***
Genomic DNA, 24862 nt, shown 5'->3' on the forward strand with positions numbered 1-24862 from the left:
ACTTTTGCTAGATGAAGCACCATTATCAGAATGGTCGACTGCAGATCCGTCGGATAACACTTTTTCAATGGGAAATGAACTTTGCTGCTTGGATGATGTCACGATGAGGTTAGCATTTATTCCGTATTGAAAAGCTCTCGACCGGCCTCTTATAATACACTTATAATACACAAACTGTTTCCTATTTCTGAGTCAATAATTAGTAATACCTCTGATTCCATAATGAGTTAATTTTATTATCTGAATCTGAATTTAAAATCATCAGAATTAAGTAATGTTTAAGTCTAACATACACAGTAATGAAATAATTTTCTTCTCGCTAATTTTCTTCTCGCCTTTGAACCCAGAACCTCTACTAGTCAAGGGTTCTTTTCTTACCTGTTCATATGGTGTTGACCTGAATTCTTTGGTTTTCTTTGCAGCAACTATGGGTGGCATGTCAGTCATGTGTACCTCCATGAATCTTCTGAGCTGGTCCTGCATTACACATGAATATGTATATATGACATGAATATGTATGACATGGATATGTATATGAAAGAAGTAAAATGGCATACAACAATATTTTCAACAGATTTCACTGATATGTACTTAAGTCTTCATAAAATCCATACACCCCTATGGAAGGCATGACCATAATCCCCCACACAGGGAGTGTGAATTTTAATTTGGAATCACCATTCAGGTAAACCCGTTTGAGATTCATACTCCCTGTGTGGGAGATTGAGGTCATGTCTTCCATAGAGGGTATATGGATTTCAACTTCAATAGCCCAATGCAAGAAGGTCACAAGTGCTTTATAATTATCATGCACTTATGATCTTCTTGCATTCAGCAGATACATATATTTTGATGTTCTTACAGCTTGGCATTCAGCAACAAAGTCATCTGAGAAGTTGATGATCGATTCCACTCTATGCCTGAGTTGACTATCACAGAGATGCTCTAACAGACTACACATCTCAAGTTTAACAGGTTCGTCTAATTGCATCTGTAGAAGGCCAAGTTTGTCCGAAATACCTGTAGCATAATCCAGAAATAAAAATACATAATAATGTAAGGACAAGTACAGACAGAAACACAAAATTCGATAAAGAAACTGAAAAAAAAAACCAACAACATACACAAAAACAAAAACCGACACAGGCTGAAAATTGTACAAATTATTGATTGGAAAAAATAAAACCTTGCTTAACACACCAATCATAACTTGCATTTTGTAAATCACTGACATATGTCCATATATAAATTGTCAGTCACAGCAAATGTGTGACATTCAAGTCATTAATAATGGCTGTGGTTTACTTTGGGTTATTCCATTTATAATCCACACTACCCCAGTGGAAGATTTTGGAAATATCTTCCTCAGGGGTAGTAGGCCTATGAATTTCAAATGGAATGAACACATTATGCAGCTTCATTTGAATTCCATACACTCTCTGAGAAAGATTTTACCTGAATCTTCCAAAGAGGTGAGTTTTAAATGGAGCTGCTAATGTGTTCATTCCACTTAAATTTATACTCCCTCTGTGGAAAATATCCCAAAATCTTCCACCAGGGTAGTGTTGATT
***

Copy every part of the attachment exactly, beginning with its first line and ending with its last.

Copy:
Genomic DNA, 24862 nt, shown 5'->3' on the forward strand with positions numbered 1-24862 from the left:
ACTTTTGCTAGATGAAGCACCATTATCAGAATGGTCGACTGCAGATCCGTCGGATAACACTTTTTCAATGGGAAATGAACTTTGCTGCTTGGATGATGTCACGATGAGGTTAGCATTTATTCCGTATTGAAAAGCTCTCGACCGGCCTCTTATAATACACTTATAATACACAAACTGTTTCCTATTTCTGAGTCAATAATTAGTAATACCTCTGATTCCATAATGAGTTAATTTTATTATCTGAATCTGAATTTAAAATCATCAGAATTAAGTAATGTTTAAGTCTAACATACACAGTAATGAAATAATTTTCTTCTCGCTAATTTTCTTCTCGCCTTTGAACCCAGAACCTCTACTAGTCAAGGGTTCTTTTCTTACCTGTTCATATGGTGTTGACCTGAATTCTTTGGTTTTCTTTGCAGCAACTATGGGTGGCATGTCAGTCATGTGTACCTCCATGAATCTTCTGAGCTGGTCCTGCATTACACATGAATATGTATATATGACATGAATATGTATGACATGGATATGTATATGAAAGAAGTAAAATGGCATACAACAATATTTTCAACAGATTTCACTGATATGTACTTAAGTCTTCATAAAATCCATACACCCCTATGGAAGGCATGACCATAATCCCCCACACAGGGAGTGTGAATTTTAATTTGGAATCACCATTCAGGTAAACCCGTTTGAGATTCATACTCCCTGTGTGGGAGATTGAGGTCATGTCTTCCATAGAGGGTATATGGATTTCAACTTCAATAGCCCAATGCAAGAAGGTCACAAGTGCTTTATAATTATCATGCACTTATGATCTTCTTGCATTCAGCAGATACATATATTTTGATGTTCTTACAGCTTGGCATTCAGCAACAAAGTCATCTGAGAAGTTGATGATCGATTCCACTCTATGCCTGAGTTGACTATCACAGAGATGCTCTAACAGACTACACATCTCAAGTTTAACAGGTTCGTCTAATTGCATCTGTAGAAGGCCAAGTTTGTCCGAAATACCTGTAGCATAATCCAGAAATAAAAATACATAATAATGTAAGGACAAGTACAGACAGAAACACAAAATTCGATAAAGAAACTGAAAAAAAAAACCAACAACATACACAAAAACAAAAACCGACACAGGCTGAAAATTGTACAAATTATTGATTGGAAAAAATAAAACCTTGCTTAACACACCAATCATAACTTGCATTTTGTAAATCACTGACATATGTCCATATATAAATTGTCAGTCACAGCAAATGTGTGACATTCAAGTCATTAATAATGGCTGTGGTTTACTTTGGGTTATTCCATTTATAATCCACACTACCCCAGTGGAAGATTTTGGAAATATCTTCCTCAGGGGTAGTAGGCCTATGAATTTCAAATGGAATGAACACATTATGCAGCTTCATTTGAATTCCATACACTCTCTGAGAAAGATTTTACCTGAATCTTCCAAAGAGGTGAGTTTTAAATGGAGCTGCTAATGTGTTCATTCCACTTAAATTTATACTCCCTCTGTGGAAAATATCCCAAAATCTTCCACCAGGGTAGTGTTGATT